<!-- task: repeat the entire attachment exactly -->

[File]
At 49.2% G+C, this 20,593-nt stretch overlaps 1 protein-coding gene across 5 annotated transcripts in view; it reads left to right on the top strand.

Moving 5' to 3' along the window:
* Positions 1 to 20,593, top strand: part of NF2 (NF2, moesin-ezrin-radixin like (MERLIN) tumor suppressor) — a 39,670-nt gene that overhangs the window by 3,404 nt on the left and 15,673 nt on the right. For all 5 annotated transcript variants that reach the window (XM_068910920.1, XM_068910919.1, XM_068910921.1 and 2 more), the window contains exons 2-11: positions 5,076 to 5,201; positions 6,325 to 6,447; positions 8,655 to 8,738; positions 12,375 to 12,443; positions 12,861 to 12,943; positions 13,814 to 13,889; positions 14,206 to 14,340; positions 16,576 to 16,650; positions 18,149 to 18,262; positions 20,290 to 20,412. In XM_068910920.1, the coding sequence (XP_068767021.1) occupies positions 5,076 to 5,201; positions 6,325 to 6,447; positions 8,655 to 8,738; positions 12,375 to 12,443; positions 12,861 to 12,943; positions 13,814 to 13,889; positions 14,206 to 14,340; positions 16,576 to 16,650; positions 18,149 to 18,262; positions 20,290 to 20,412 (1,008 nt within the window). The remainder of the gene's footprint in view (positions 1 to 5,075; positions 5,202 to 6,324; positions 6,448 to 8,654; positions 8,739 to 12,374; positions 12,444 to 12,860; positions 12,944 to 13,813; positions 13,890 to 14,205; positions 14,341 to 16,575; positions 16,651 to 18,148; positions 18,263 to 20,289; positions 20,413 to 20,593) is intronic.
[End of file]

At 49.2% G+C, this 20,593-nt stretch overlaps 1 protein-coding gene across 5 annotated transcripts in view; it reads left to right on the top strand.

Moving 5' to 3' along the window:
* Positions 1 to 20,593, top strand: part of NF2 (NF2, moesin-ezrin-radixin like (MERLIN) tumor suppressor) — a 39,670-nt gene that overhangs the window by 3,404 nt on the left and 15,673 nt on the right. For all 5 annotated transcript variants that reach the window (XM_068910920.1, XM_068910919.1, XM_068910921.1 and 2 more), the window contains exons 2-11: positions 5,076 to 5,201; positions 6,325 to 6,447; positions 8,655 to 8,738; positions 12,375 to 12,443; positions 12,861 to 12,943; positions 13,814 to 13,889; positions 14,206 to 14,340; positions 16,576 to 16,650; positions 18,149 to 18,262; positions 20,290 to 20,412. In XM_068910920.1, the coding sequence (XP_068767021.1) occupies positions 5,076 to 5,201; positions 6,325 to 6,447; positions 8,655 to 8,738; positions 12,375 to 12,443; positions 12,861 to 12,943; positions 13,814 to 13,889; positions 14,206 to 14,340; positions 16,576 to 16,650; positions 18,149 to 18,262; positions 20,290 to 20,412 (1,008 nt within the window). The remainder of the gene's footprint in view (positions 1 to 5,075; positions 5,202 to 6,324; positions 6,448 to 8,654; positions 8,739 to 12,374; positions 12,444 to 12,860; positions 12,944 to 13,813; positions 13,890 to 14,205; positions 14,341 to 16,575; positions 16,651 to 18,148; positions 18,263 to 20,289; positions 20,413 to 20,593) is intronic.